Home / NEWS / Top News / State of Texas should pay for enormous energy bills after power outages, Houston mayor says

State of Texas should pay for enormous energy bills after power outages, Houston mayor says

Women repair a power line in Austin, Texas, U.S., on Wednesday, Feb. 18, 2021.

Thomas Ryan Allison | Bloomberg | Getty Images

Houston Mayor Sylvester Turner on Sunday appeal to c visit canceled on the state of Texas to pay for the enormous electric bills that scores of Texans reported after severe winter climate ailing knocked out power and rose energy prices.

Frigid conditions last week caused major grid failures and skyrocketing popular that left millions of people without heat and electricity. Now, as power resumes for most of Texas, some households cope with utility bills as high as $10,000.

“For people getting these exorbitant electricity bills and having to pay to repair their composes, they should not have to bear the responsibility,” Turner said during an interview on CBS’ “Face the Nation.” “Those extraordinary costs should be borne by the state of Texas and not the individual customers who did not cause this catastrophe this week.”

The squiffed utility bills in Texas are due to the state’s unregulated power grid that’s nearly cut off from the rest of the country. In the market-driven way, customers pick their own power suppliers. In many cases, when demand increases, prices also take to the air.

The Electric Reliability Council of Texas (ERCOT), which manages power for roughly 90% of the state, was unprepared for the hibernal conditions and the surge in demand for power as people tried to heat their homes.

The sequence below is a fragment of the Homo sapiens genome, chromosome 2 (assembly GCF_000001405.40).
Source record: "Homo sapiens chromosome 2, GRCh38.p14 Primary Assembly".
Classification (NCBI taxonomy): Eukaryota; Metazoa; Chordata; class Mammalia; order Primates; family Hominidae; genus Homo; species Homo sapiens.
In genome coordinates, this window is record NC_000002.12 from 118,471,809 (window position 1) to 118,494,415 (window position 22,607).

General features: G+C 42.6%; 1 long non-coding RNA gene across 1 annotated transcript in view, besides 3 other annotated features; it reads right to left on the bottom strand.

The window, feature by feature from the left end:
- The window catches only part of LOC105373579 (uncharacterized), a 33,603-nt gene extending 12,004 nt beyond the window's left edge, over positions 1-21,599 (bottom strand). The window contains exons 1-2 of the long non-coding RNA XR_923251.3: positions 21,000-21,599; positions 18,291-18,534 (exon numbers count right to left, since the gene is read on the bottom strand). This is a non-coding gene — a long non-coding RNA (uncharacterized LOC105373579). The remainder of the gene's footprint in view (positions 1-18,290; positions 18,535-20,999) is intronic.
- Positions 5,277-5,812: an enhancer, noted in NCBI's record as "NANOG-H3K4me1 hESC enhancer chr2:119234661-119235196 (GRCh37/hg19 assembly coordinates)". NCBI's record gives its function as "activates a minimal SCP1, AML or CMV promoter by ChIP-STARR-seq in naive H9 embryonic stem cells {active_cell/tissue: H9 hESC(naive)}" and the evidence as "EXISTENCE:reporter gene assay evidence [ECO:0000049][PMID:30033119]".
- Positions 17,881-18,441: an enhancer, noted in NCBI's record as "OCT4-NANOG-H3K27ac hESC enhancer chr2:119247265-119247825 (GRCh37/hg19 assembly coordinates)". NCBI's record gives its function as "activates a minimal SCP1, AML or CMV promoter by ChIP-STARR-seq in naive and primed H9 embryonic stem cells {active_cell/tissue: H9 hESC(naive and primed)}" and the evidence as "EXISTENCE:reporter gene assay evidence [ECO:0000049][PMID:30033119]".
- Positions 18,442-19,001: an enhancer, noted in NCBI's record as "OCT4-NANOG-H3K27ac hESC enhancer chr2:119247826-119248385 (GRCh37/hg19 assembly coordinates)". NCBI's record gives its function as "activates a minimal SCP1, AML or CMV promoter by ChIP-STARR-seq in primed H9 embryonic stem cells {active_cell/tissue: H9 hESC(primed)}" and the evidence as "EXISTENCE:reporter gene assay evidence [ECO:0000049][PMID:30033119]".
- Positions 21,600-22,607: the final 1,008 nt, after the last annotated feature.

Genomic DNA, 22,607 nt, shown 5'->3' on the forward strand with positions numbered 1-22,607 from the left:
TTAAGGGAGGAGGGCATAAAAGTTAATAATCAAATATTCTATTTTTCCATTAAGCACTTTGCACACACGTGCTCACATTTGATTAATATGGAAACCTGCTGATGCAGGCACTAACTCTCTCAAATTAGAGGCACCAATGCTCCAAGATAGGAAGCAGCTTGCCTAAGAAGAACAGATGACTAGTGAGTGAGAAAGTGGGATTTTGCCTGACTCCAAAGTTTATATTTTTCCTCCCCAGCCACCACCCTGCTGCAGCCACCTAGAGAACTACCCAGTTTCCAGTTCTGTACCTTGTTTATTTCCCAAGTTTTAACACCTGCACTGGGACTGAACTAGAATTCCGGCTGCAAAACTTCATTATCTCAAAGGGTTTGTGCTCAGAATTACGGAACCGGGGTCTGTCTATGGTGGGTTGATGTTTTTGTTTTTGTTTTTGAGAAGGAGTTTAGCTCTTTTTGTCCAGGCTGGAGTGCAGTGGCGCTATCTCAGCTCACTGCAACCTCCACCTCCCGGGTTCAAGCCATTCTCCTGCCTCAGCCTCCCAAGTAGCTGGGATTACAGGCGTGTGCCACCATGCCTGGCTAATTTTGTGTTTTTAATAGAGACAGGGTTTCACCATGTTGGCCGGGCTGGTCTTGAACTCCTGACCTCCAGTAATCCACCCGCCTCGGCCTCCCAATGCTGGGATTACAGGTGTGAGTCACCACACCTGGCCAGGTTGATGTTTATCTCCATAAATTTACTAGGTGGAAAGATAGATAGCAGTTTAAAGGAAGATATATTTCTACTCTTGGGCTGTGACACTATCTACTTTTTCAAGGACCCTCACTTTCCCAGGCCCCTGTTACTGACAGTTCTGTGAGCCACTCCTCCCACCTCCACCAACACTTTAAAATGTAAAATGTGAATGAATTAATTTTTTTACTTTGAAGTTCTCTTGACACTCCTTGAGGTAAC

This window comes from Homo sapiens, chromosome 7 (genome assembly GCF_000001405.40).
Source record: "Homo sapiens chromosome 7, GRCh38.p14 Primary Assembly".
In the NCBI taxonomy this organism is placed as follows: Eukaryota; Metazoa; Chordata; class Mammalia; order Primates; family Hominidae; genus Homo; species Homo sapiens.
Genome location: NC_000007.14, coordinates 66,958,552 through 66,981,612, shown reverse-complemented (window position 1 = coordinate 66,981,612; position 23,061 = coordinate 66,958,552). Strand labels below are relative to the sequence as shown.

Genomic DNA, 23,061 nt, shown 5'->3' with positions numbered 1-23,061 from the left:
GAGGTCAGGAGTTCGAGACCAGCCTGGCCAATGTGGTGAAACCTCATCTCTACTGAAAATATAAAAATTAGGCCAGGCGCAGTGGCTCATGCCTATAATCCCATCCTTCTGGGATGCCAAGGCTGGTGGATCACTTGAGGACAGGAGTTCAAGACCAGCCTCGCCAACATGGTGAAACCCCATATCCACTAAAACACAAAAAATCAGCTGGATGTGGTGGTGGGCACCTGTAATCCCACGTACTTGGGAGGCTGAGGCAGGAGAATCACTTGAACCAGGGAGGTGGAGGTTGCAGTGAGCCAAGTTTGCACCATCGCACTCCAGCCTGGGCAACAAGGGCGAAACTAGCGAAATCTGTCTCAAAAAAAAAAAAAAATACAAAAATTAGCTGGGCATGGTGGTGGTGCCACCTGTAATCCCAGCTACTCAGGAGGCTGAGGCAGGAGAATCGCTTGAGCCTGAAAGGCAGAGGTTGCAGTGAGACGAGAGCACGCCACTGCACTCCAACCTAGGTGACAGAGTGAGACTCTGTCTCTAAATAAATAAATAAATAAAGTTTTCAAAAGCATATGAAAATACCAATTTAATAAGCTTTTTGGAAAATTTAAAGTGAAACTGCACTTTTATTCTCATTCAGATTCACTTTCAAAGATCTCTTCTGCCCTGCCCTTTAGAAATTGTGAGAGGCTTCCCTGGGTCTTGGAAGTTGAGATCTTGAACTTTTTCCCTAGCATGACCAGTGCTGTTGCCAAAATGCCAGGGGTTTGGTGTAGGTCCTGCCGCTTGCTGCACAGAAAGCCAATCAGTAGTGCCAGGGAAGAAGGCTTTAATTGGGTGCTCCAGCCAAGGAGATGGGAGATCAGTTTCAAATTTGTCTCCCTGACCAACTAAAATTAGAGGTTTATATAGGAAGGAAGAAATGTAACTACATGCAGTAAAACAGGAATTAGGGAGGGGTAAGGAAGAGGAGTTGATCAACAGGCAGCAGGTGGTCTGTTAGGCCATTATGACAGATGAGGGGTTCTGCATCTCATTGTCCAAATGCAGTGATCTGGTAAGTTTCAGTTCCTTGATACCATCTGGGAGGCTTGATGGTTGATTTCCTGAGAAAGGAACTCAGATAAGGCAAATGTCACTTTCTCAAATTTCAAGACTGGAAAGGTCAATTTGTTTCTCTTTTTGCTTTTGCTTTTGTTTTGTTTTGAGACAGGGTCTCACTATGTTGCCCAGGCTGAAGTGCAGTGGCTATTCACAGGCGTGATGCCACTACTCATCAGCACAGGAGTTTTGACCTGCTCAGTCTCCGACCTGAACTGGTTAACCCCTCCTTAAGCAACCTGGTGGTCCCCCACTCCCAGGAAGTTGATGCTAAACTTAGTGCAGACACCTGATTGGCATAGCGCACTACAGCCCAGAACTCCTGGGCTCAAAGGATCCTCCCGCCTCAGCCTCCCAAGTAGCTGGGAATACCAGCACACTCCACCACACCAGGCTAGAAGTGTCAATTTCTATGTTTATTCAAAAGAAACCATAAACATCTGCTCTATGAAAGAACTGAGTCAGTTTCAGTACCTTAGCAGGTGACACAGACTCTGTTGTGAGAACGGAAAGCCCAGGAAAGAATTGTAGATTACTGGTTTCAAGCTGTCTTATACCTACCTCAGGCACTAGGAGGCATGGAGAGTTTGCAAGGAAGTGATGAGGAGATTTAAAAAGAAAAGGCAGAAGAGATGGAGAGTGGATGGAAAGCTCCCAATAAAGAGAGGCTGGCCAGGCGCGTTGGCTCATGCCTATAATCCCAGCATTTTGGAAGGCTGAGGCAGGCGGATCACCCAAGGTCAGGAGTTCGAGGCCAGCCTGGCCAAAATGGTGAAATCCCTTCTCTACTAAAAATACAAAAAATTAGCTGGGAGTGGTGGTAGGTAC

“All of what happened this career week was foreseeable and preventable. Our system in Texas is designed for summer heat and not necessarily a winter event,” Turner symbolized.

“Climate change is real and these major storms can happen at any time,” he added. “These systems need to be weatherized … we needfulness to open up the Texas grid.”

The exorbitant bills prompted Republican Gov. Greg Abbott to hold an emergency meeting with lawmakers on Saturday to sermon how the state can reduce the burden on consumers.

Read more:
Biden declares major disaster in Texas, more than 15 million let something be knew to boil water
Texas blackouts show how vulnerable power grid is to climate change
Texas grid loss ignites feud over Republican oversight of the energy industry

The Public Utility Commission of Texas also maintained an emergency meeting on Sunday to issue a moratorium on cutting customer power over non-payments. It also plans to restrain providers from sending customer invoices, Abbott announced at a press briefing on Sunday.

“Texans who have suffered from top to bottom days of freezing cold without power should not be subjected to skyrocketing energy bills due to a spike in the energy sell,” Abbott said at the briefing.

Rep. Michael McCaul, R-Texas., said Sunday during an interview on CNN that the state at ones desire use disaster relief funding from the federal government to support customers with high utility payments.

After multitudinous than 3 million people in Texas lost power last week, ERCOT said it’s returned to normal accustoms and restored power for millions of customers. More than 30,000 people in Texas still didn’t have power as of 11:30 a.m. Sunday morning, according to modern data from PowerOutage.us.

More than 1,300 public water systems were disrupted from the different weather and more than 15 million people were under orders as of Saturday to boil their bedew dilute, according to the Texas Commission on Environmental Quality.

President Joe Biden approved a major disaster declaration for 77 counties in Texas on Saturday, unlocking federal aid for Texans, donates for temporary housing and home repairs and low-cost loans to cover uninsured property losses. The state’s goal is to long run have all 254 counties under the declaration.

Check Also

Dow futures rise more than 200 points as Treasury yields fall

A spouse walks past the New York Stock Exchange (NYSE) at Wall Street on January …

Leave a Reply

Your email address will not be published. Required fields are marked *